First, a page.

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Dubai Property Prices Could Drop 20% More
July 2, 2009Article by Ray Withers
Dubai property prices could fall as much as another 20% this year as the desert kingdom plunges further in to recession.Spending billions on grand designs to bring prosperity to the city have faded away in to the desert sands, according to analysts at banks, investment companies and research organisations asked to look at the Dubai property market by The Guardian newspaper.
Famous for artificial palm tree shaped islands and the world’s tallest building, Dubai was until very recently the place to be seen by stars, celebrities and Premiership footballers.Property prices have already dropped through the floor in Dubai and prestigious projects worth billions have been embarrassing mothballed by developers – many with connections to the royal family.
The 10 analysts see no respite for the real estate in Dubai.
* Three say prices won’t bottom out before the end of this year
* Three say it won’t happen to next year
* Five expect prices to fall 20% more this year 20% and up to 15% more next year.
“We may see a further drop in prices as the magnitude of the problem in the sector is still high and the recovery of the sector may take some more time,” said Sajeer Babu, an equity analyst at National Bank of Abu Dhabi.During 2007 and 2008, property prices went up as much as 80% as billions were poured in to Dubai investment property – much bought off-plan by speculators.
Now, the city is a gigantic building site with almost a fifth of the population expected to leave this year as business and building collapse. Many are workers from overseas.Also contributing to the Dubai downfall was the city’s mainly ex-pat population option to rent instead of buying as property prices shot up.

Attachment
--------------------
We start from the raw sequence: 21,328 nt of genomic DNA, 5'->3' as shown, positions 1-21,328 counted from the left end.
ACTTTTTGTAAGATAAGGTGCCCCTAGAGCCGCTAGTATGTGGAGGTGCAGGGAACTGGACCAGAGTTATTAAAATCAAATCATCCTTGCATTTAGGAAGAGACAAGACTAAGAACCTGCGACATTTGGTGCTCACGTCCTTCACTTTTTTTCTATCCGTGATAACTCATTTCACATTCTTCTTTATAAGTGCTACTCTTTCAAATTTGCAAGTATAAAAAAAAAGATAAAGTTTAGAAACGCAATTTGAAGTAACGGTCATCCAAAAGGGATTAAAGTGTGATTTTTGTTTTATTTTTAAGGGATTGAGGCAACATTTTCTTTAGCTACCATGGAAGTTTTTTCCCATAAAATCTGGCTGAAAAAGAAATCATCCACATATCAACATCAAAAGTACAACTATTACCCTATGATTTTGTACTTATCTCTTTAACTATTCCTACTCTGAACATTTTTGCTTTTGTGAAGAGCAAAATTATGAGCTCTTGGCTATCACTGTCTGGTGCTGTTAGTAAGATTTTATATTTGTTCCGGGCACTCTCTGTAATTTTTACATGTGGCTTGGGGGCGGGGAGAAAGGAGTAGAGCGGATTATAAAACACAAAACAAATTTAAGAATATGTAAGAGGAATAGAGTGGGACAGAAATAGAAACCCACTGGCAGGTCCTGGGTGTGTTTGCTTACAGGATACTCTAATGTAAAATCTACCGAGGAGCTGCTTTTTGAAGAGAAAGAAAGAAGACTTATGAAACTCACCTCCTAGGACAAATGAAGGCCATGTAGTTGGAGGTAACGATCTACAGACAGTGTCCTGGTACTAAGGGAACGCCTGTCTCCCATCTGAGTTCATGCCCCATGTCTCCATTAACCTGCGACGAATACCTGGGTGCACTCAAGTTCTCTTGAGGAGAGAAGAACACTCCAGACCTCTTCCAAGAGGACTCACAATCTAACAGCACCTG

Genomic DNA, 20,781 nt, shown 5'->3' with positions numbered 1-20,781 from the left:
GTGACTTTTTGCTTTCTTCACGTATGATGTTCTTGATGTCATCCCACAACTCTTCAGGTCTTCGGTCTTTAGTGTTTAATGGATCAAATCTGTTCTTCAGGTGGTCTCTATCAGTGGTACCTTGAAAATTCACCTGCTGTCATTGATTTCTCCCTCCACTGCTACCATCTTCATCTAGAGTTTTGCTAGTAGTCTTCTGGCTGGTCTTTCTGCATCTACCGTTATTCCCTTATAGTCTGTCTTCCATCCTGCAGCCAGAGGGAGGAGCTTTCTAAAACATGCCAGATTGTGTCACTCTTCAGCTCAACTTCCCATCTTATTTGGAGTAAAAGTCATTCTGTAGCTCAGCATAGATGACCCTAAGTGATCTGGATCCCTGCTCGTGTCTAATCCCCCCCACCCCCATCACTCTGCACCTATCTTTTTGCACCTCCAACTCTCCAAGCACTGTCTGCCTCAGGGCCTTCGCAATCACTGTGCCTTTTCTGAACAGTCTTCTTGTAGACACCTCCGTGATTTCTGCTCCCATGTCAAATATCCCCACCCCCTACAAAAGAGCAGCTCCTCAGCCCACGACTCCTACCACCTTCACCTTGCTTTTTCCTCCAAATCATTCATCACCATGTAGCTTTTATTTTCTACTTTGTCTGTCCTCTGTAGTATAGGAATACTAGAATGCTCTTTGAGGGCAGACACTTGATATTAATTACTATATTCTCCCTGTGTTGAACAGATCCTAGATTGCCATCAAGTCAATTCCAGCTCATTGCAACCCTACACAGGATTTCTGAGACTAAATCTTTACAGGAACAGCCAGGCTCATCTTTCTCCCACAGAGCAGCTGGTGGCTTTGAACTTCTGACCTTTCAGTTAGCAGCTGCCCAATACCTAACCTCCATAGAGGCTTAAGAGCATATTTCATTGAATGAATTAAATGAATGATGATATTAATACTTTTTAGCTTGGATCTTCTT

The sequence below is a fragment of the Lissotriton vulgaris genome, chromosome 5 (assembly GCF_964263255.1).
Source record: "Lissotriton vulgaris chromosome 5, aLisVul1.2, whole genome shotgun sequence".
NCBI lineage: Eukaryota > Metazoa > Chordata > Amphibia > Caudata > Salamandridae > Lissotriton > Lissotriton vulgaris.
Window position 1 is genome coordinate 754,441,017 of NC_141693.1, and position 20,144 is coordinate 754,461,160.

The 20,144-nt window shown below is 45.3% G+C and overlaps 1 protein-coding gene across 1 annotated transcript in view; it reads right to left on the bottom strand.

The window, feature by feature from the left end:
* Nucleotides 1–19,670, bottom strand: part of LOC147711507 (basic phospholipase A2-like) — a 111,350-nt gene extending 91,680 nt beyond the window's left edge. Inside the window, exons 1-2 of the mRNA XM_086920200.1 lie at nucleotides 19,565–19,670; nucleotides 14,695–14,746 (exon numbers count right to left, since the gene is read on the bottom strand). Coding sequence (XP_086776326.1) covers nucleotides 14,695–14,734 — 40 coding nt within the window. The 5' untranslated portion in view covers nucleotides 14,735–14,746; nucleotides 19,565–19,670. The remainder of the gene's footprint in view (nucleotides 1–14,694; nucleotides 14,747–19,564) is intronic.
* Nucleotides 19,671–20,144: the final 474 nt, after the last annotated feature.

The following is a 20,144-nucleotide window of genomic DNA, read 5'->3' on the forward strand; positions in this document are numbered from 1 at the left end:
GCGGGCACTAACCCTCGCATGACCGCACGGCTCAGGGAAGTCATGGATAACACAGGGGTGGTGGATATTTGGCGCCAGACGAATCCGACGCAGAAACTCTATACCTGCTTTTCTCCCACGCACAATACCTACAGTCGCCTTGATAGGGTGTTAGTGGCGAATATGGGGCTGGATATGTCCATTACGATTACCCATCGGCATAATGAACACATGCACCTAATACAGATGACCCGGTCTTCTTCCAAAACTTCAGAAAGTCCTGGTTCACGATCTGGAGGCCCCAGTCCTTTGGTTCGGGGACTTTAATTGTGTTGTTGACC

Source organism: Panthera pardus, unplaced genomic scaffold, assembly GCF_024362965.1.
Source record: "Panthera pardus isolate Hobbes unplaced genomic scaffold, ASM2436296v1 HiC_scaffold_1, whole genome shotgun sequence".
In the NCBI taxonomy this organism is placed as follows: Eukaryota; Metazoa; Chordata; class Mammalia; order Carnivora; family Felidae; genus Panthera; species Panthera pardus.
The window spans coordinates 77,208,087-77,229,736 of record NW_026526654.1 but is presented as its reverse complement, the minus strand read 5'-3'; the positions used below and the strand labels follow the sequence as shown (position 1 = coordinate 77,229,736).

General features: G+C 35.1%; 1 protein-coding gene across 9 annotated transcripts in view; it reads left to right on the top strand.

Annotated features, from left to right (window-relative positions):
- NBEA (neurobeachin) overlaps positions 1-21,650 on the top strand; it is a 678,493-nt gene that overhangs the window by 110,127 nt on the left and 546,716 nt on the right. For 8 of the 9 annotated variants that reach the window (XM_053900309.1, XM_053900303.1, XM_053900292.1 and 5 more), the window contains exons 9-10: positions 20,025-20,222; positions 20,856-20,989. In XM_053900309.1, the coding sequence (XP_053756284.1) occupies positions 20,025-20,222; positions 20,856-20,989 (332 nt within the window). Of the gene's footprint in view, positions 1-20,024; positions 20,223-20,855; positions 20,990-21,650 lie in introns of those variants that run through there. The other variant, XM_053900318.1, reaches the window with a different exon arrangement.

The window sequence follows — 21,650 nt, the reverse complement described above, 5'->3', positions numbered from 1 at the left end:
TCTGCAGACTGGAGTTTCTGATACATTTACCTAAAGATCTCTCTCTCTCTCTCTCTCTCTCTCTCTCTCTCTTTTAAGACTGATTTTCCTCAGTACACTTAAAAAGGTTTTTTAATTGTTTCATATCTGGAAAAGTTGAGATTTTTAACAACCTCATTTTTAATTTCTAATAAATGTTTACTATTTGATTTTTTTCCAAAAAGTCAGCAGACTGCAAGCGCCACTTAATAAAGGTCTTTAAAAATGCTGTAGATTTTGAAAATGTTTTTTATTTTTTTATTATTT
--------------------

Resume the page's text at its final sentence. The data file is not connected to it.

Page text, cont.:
That demand pushed rents up as well – and now property owners are finding the rental demand is falling away as well.
Other Gulf states have fared better than Dubai due to their expansive oil industries – property prices in Abu Dhabi have dropped but at less than half the rate of those in Dubai.”We believe a recovery is likely in late 2010 or early 2011, with this based on a series of factors which include a decline in demand for buying property,” said Sana Kapadia, Vice President, equity research at EFG-Hermes in Dubai.
“Our house view is that lower or potentially negative population growth is likely to put a strain on demand,” she said, adding more clarity regarding the legal framework for property ownership and greater confidence were also needed.”